16 June 2013

Unmissable garden at Ormeley Lodge

The National Garden Scheme gets me in to several local gardens and the best of the bunch of those in walking distance is Ormeley Lodge.

The house sits proudly on Ham Gate Avenue, the road that runs from Ham Common to Richmond Park's Ham Gate.

It is the Goldsmith's family home and local MP Zac Goldsmith is sometimes there to mingle with his electorate. He does not live in the house any more but his mother still does.

The garden has a large formal square lawn at the back of the house with thick borders stuffed with flowers on three side. It is separated from the rest of the garden by high and impressively trimmed hedges. These hedges are a strong theme in the garden and there are several of the dividing the garden in to sections and providing shady corridors between them.

My favourite part of the garden is at the back beyond the hedge in the picture above. This was an orchard and it still retains some of the apple trees. It is what is between these trees that I live the most.

The grasses are allowed to grow as tall as they like and they are peppered with meadow flowers like daisies and poppies.

Broad curving paths have been cut through the wilderness so I was able to get up close to the flowers and to delight in just walking aimlessly through them.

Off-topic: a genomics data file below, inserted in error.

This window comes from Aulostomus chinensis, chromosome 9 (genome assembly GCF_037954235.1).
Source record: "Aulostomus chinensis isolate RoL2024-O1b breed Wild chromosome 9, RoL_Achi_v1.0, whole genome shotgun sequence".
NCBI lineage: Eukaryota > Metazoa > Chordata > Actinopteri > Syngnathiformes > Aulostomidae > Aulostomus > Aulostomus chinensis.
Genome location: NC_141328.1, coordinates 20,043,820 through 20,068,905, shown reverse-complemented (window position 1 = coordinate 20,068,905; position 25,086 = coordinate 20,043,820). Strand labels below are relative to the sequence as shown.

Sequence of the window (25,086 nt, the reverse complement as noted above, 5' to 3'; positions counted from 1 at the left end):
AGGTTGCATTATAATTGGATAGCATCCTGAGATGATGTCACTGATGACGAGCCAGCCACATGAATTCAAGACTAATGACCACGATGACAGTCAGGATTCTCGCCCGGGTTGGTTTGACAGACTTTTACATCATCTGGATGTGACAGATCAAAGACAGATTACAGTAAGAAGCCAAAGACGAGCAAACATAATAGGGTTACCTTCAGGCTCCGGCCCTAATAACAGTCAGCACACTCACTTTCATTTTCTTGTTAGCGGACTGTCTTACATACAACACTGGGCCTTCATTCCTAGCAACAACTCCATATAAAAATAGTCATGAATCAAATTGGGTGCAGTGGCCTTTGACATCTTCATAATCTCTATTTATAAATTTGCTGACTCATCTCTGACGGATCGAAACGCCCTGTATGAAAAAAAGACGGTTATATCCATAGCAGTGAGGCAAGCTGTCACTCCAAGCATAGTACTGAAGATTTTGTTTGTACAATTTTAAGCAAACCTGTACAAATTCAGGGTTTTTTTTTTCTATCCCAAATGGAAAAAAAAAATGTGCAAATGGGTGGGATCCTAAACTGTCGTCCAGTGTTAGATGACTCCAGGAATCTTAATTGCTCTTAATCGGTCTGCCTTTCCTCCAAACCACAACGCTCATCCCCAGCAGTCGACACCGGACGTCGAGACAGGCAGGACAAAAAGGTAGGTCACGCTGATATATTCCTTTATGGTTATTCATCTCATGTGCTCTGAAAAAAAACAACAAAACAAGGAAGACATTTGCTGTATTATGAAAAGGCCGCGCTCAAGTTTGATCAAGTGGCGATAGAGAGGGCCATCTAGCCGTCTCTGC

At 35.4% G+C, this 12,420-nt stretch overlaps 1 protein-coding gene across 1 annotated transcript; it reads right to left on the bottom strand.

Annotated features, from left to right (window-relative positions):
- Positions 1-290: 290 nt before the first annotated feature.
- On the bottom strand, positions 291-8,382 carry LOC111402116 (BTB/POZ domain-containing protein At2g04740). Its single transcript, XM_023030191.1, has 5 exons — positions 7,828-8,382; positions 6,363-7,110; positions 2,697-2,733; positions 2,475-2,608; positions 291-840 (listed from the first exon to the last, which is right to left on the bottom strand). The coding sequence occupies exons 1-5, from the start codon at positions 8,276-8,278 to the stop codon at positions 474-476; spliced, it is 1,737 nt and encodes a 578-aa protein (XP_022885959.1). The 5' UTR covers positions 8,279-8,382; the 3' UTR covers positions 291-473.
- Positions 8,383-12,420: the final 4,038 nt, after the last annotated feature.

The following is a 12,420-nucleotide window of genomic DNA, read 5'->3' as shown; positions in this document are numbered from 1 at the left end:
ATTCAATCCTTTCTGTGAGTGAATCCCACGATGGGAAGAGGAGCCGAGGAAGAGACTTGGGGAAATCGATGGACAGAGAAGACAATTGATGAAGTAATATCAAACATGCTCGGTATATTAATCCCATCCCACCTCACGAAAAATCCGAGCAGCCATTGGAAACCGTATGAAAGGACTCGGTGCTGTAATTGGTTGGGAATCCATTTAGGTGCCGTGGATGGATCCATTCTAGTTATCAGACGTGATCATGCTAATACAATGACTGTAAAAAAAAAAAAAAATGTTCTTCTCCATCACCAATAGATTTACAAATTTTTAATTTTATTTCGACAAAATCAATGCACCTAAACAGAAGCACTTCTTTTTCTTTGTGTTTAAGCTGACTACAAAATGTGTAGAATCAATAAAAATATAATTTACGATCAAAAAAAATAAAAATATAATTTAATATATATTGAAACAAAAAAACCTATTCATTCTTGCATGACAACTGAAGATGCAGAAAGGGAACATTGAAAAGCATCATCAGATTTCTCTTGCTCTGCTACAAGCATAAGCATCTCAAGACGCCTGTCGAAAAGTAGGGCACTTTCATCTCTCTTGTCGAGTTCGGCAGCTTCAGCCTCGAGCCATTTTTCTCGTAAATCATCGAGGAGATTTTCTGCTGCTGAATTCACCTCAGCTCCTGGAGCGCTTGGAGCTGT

The trees are now alone in the wilderness and in one corner lurks a very patient and very still rhinoceros.

The hedge-lined corridors make exploring the garden a lot of fun and there is still a sense of mystery when going round for a second time with some knowledge of what lies ahead.

Some of the paths lead nowhere other than to brash white seats that demand that you sit on them a while and look back in to the garden.

There are seats and vantage points everywhere, this is a garden to savour at leisure.

One of the quieter paths runs behind one of the borders around the main lawn with one of the ubiquitous hedges on the other side. Looking over and through the border gives a fresh and interesting perspective on the main lawn.

I have mentioned the flower beds around the main lawn a few times and now it is time for a closer look at them. The planting is carefully planned to not look carefully planned and produces a lovely jumble of shapes, colours and heights.

In the middle of the picture is the door to the wilderness guarded by two lions, one of which is hidden. These lions are companions to the small group of lions next to the house, kinsmen to the rhinoceros and gorillas hiding in the garden and relatives to the budgies and canaries in the garden's two aviaries.

There is also a side garden now arranged for children to play in with a pet's cemetery in a shady corner and a neatly clipped box hedge. And on the other side there is a swimming pool and a tennis court. All of this goes to show that the garden is still lived in and used.

There is so much to see in Ormeley Lodge that even having gone there a few times I am still sure to go again.

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